Transparency at issue in lawsuit by La. clerks
Forty-seven state district clerks across Louisiana are locked in a fierce fight with some of the nation’s biggest banks and mortgage companies over a 20-year practice that avoids filing millions of real estate transactions at courthouses.
It’s an expensive practice, according to attorneys for Doug Welborn, clerk of the 19th Judicial District Court in Baton Rouge. Welborn’s attorneys estimate his office has been blocked from $40 million in filing fees since 2000. Welborn is one of the 47 clerks suing 14 large banks and mortgage companies in Baton Rouge federal court for alleged racketeering in the avoidance of such fees.
The clerks allege in their suit the problem began in 1993, when big lenders created Mortgage Electronic Registration Systems Inc., or MERS, and decided to keep records of their real estate transactions in that private system.
The MERS system is not open for public inspection, review or research the way records in the clerk of courts office are.
In Louisiana, clerks run their offices with filing fees, not tax dollars, noted Jon A. Gegenheimer, clerk of the 24th Judicial District Court in Jefferson Parish.
In their suit, the clerks told U.S. District Judge James J. Brady that MERS has approximately 60 percent of all mortgages in the country.
The clerks also allege that the big lenders use MERS to avoid filing fees on 10 to 12 mortgage transfers per property hidden in its private records.
So what? argue the big lenders, including Wells Fargo Bank N.A., J.P. Morgan Chase Bank N.A., and Bank of America.
“Louisiana recording law is permissive, and does not mandate recording of mortgage assignments,” the lenders told Brady.
The judge or a jury eventually will decide that issue.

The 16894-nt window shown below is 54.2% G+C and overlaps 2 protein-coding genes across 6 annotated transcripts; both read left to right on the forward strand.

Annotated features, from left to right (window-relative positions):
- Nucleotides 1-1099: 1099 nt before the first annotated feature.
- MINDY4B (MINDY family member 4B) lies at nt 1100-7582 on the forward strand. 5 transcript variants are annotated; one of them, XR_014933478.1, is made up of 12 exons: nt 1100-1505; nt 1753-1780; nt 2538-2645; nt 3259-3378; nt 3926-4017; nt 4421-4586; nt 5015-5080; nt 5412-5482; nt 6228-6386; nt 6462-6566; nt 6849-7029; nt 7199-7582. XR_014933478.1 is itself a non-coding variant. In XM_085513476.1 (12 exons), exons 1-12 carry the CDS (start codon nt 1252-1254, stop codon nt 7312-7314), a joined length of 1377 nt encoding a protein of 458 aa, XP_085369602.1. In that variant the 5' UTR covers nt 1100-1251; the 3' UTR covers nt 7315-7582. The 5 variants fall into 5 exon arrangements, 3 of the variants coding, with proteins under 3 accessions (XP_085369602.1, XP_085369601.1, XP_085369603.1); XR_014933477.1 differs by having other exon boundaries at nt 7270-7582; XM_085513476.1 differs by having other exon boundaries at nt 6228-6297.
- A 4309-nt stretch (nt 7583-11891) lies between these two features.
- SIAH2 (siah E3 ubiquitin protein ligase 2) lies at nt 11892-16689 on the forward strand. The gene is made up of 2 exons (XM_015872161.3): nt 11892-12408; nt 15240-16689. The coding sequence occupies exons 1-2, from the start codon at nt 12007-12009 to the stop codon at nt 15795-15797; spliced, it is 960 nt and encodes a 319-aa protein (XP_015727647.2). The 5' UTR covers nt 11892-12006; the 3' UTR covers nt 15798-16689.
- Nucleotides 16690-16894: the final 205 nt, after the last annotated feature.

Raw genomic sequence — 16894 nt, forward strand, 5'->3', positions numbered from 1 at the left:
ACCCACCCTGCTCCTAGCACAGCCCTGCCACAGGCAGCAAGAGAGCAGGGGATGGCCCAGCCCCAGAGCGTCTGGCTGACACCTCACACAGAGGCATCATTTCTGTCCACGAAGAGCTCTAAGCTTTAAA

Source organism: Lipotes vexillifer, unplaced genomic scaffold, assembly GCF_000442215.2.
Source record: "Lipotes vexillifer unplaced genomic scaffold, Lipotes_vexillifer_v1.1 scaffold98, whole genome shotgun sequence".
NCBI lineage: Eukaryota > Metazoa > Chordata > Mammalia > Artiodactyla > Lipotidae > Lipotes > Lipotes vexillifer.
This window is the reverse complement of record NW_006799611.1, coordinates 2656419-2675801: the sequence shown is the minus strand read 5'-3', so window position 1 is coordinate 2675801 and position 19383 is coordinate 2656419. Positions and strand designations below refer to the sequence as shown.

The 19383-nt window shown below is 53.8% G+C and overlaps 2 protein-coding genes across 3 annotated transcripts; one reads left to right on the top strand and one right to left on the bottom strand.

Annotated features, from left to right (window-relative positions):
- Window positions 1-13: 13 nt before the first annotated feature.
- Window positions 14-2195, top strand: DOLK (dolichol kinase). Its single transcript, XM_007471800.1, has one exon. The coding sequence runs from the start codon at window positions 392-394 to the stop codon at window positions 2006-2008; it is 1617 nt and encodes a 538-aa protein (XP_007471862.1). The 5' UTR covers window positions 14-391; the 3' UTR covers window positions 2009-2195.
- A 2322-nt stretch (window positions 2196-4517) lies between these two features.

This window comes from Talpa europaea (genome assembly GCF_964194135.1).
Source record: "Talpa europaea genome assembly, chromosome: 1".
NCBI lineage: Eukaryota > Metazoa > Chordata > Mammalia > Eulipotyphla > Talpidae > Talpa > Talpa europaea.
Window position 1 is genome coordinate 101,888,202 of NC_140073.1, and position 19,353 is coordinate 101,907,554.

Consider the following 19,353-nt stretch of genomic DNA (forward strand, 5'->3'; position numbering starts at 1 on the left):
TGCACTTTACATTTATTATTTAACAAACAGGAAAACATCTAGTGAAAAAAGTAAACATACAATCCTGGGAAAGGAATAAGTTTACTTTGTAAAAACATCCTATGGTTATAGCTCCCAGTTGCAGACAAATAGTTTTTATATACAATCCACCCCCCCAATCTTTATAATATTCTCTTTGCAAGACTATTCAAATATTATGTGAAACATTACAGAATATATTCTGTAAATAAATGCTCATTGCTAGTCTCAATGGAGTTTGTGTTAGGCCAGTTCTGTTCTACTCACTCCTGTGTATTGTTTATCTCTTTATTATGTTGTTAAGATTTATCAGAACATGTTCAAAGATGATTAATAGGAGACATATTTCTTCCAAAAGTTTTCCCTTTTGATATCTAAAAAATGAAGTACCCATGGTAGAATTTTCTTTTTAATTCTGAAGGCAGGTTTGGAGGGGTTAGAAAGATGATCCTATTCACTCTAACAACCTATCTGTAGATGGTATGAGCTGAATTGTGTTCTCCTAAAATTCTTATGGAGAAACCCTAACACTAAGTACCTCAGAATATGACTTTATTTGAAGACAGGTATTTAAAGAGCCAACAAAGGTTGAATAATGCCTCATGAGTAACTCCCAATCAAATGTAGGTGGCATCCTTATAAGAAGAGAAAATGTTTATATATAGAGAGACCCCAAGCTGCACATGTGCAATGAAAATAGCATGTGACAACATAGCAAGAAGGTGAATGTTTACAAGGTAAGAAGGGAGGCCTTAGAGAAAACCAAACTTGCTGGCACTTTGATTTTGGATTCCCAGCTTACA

But the elephant not yet discussed in the courtroom is the question of whether the lack of transparency in such secret transactions could harm future individual buyers or, even worse, collapse the economy.
As developers, organized-crime figures and thrift executives looted the savings and loan industry in the 1980s, they left predator tracks on paper filed in the nation’s courthouses.
The greedy and heartless became convicted criminals after they were traced to appraisers who took bribes to estimate that raw land, sometimes valued as low as 50 cents per square foot, was worth as much as $17 per square foot six months later.
On occasion, a person with a $50,000 salary would buy a $350,000 condo. When a guy with a badge or a notebook knocked on the door, that person might answer the question of how that was possible: “I was paid $10,000 to sign the mortgage, and I was promised that my name would be removed from the debt inside of six months.”
Such questions and answers cannot be given voice if no one has public records to study before buying a home, or investing in raw land or selling a farm.
So, 47 of Louisiana’s district clerks say they want their filing fees. And they say a lack of transparency in property transactions could create problems for future home buyers.
Some other folks contend that Congress’ passage of the Dodd-Frank bill means that big lenders no longer pose a threat to average taxpayers.
But Neil Barofsky, former special inspector general for oversight of the Troubled Asset Relief Program, said in his book “Bailout” this year: “Dodd-Frank didn’t change the postcrisis status quo at too-big-to-fail banks; it cemented it.”
Bill Lodge covers federal courts for The Advocate. He can be reached at: email@example.com.